Why do groups of people inflict violence on unarmed neighbors? (Germany, Rwanda, Darfur, Nanking....). Here's the neuroscience point of view.

Why don't we do what we know we should?  Here's a talk I gave at Stanford Medical School telling why, and what to do about it.

How can you rapidly detect whether someone has a concussion? I've just launched a new company, BrainCheck, that uses tablets and neuroscience to find out.  

The days of thinking of time as a river—evenly flowing, always advancing—are over. Time perception, just like vision, is a construction of the brain.

New Scientist magazine recently featured my time perception research as their cover story

Well before we understand how brains work, we may find ourselves able to digitally copy the brain's structure and able to download the conscious mind into a computer. What are the possibilities and challenges?

Interested in the intersection of the brain and the legal system? Watch a talk I delivered at the Royal Society for the Arts in London, entitled "The Brain and the Law".

Read a Q&A with David in New Scientist to find out his latest ideas and advice to young scientists.

To the extent that consciousness is useful, it is useful in small quantities, and for very particular kinds of tasks. It's easy to understand why you would not want to be consciously aware of the intricacies of your muscle movement, but this can be less intuitive when applied to your perceptions, thoughts, and beliefs, which are also final products of the activity of billions of nerve cells.

Interested in issues of memory and the brain? Watch a clip of David on the History Channel.

From the Blog

  • Silicon Immortality: Downloading Consciousness into Computers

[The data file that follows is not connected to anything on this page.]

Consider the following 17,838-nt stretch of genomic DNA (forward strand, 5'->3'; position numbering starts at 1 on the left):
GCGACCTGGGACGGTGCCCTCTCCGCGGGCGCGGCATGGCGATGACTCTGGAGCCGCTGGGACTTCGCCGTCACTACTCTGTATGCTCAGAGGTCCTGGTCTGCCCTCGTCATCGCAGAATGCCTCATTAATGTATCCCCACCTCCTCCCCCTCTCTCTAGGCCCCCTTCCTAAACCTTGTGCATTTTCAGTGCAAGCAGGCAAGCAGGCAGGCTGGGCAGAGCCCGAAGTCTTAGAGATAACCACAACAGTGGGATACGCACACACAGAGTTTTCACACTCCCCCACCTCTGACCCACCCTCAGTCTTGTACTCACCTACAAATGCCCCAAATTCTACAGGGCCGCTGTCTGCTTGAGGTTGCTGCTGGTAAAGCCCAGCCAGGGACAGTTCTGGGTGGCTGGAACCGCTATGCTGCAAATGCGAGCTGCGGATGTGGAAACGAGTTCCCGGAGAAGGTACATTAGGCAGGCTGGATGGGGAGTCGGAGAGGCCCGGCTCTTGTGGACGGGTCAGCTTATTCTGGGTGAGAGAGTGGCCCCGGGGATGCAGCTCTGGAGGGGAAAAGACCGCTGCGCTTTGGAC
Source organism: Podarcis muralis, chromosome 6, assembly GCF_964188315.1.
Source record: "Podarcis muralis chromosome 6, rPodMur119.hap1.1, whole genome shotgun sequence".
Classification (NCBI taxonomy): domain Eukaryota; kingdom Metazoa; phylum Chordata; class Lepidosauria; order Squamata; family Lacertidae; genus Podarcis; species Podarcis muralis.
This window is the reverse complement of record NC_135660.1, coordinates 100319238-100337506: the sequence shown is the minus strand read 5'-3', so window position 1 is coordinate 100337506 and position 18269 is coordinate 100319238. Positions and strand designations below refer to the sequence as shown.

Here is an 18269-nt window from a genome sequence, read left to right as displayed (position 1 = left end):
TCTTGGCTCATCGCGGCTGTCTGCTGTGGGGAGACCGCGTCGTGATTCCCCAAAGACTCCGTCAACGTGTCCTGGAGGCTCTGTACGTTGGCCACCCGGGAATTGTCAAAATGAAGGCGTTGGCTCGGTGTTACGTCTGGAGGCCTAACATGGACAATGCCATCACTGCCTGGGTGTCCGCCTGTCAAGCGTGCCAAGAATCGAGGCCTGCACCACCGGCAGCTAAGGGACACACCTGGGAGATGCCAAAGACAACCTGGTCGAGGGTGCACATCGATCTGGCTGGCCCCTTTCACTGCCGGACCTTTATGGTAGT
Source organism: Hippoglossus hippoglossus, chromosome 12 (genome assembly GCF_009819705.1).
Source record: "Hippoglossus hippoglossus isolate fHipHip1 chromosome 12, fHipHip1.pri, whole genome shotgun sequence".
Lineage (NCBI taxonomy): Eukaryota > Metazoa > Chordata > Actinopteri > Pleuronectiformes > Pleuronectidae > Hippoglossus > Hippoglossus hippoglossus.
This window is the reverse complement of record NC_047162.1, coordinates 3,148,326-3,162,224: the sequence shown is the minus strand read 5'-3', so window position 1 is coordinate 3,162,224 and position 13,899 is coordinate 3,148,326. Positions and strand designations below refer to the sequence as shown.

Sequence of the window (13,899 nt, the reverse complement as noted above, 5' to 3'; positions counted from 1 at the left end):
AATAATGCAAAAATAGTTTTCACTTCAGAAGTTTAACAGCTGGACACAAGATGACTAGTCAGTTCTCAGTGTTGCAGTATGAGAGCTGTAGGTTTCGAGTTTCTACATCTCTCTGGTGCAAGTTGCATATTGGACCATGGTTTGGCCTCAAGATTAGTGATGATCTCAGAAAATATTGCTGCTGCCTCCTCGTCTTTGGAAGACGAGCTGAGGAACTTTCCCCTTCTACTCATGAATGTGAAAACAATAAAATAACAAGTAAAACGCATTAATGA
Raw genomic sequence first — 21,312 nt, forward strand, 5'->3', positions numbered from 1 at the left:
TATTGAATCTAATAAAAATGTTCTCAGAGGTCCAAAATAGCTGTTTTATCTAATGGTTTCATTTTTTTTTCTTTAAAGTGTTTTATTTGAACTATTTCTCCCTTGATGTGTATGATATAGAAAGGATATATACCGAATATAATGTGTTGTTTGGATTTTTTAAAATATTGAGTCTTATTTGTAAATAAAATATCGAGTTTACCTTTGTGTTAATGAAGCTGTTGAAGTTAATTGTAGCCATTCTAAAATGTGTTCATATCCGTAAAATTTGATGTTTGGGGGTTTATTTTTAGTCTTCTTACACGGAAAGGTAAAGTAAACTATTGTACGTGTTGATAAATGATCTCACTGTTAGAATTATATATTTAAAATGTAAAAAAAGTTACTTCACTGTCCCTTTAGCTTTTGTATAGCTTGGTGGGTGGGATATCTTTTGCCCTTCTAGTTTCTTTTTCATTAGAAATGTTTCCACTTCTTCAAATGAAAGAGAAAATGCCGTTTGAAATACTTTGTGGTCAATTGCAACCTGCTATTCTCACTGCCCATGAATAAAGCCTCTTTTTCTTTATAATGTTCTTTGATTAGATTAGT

Silicon Immortality: Downloading Consciousness into Computers

    Well before we understand how brains work, we may find ourselves able to digitally copy the brain's structure and able to download the conscious mind into a computer. What are the possibilities and challenges?

  • Why public dissemination of science matters
    Why public dissemination of science matters

    Communicating science to the public can take time away from a busy research career. So why should scientists do it? I offer a manifesto of six reasons in the Journal of Neuroscience. 

  • Why I am a Possibilian
    Why I am a Possibilian

    Our ignorance of the cosmos is too vast to commit to atheism, and yet we know too much to commit to a particular religion. A third position, agnosticism, is often an uninteresting stance in which a person simply questions whether his traditional religious story is true or not true. I call myself a possibilian. Find out why.

  • Schwarzenegger on Incognito
    Schwarzenegger on Incognito

    What a wonderful shot of caffeine it was to find my childhood hero lauding my book in the New York Times.

Newsflashes

Synesthesia book wins the Montaigne Medal

Wednesday is Indigo Blue: Discovering the Brain of Synesthesia has been awarded the Montaigne Medal, Eric Hoffer Award for Books.
synesthesia

McGovern Award for excellence in Communication

David was honored to receive the 2014 John J. McGovern Award for Excellence in Biomedical Education from the American Medical Writers' Assocation. Noted past recipients include authors Oliver Sacks and Abraham Verghese.

6 Ways the Internet Will Save Civilization

Read David's new article in Wired magazine: "Apocalyse? No. Six Ways the Internet Will Save Civilization"

You are here:   HomeBlogDisplaying items by tag: Brain


Coming in 2014